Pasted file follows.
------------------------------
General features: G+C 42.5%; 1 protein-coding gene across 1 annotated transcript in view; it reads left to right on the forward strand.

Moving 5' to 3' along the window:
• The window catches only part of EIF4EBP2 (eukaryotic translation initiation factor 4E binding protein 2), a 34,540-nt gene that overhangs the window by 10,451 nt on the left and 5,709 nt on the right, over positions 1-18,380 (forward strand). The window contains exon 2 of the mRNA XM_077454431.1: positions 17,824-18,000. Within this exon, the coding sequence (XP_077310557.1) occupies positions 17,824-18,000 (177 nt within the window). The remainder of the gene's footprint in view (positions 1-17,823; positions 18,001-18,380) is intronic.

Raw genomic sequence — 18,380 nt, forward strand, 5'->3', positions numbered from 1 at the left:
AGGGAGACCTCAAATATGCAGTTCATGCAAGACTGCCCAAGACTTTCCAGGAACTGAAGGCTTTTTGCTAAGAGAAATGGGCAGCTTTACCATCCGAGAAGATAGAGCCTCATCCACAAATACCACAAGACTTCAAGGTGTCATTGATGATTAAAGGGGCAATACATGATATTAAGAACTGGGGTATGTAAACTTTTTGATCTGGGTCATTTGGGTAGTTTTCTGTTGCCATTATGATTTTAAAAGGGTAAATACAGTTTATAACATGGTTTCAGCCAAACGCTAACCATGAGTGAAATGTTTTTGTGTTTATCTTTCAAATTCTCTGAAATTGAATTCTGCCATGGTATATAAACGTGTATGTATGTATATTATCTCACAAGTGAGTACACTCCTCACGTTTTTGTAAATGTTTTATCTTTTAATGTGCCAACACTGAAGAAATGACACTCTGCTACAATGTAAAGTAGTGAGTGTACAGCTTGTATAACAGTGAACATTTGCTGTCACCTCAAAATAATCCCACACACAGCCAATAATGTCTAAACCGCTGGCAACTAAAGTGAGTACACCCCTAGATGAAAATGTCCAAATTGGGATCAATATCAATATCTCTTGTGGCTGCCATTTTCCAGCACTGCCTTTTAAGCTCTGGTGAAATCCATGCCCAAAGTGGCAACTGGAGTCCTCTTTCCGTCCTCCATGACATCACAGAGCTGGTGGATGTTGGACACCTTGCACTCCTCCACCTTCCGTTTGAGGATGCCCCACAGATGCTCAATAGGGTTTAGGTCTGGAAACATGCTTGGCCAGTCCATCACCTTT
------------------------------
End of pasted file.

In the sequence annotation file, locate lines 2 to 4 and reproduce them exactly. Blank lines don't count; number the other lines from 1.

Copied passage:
Moving 5' to 3' along the window:
• The window catches only part of EIF4EBP2 (eukaryotic translation initiation factor 4E binding protein 2), a 34,540-nt gene that overhangs the window by 10,451 nt on the left and 5,709 nt on the right, over positions 1-18,380 (forward strand). The window contains exon 2 of the mRNA XM_077454431.1: positions 17,824-18,000. Within this exon, the coding sequence (XP_077310557.1) occupies positions 17,824-18,000 (177 nt within the window). The remainder of the gene's footprint in view (positions 1-17,823; positions 18,001-18,380) is intronic.

Raw genomic sequence — 18,380 nt, forward strand, 5'->3', positions numbered from 1 at the left: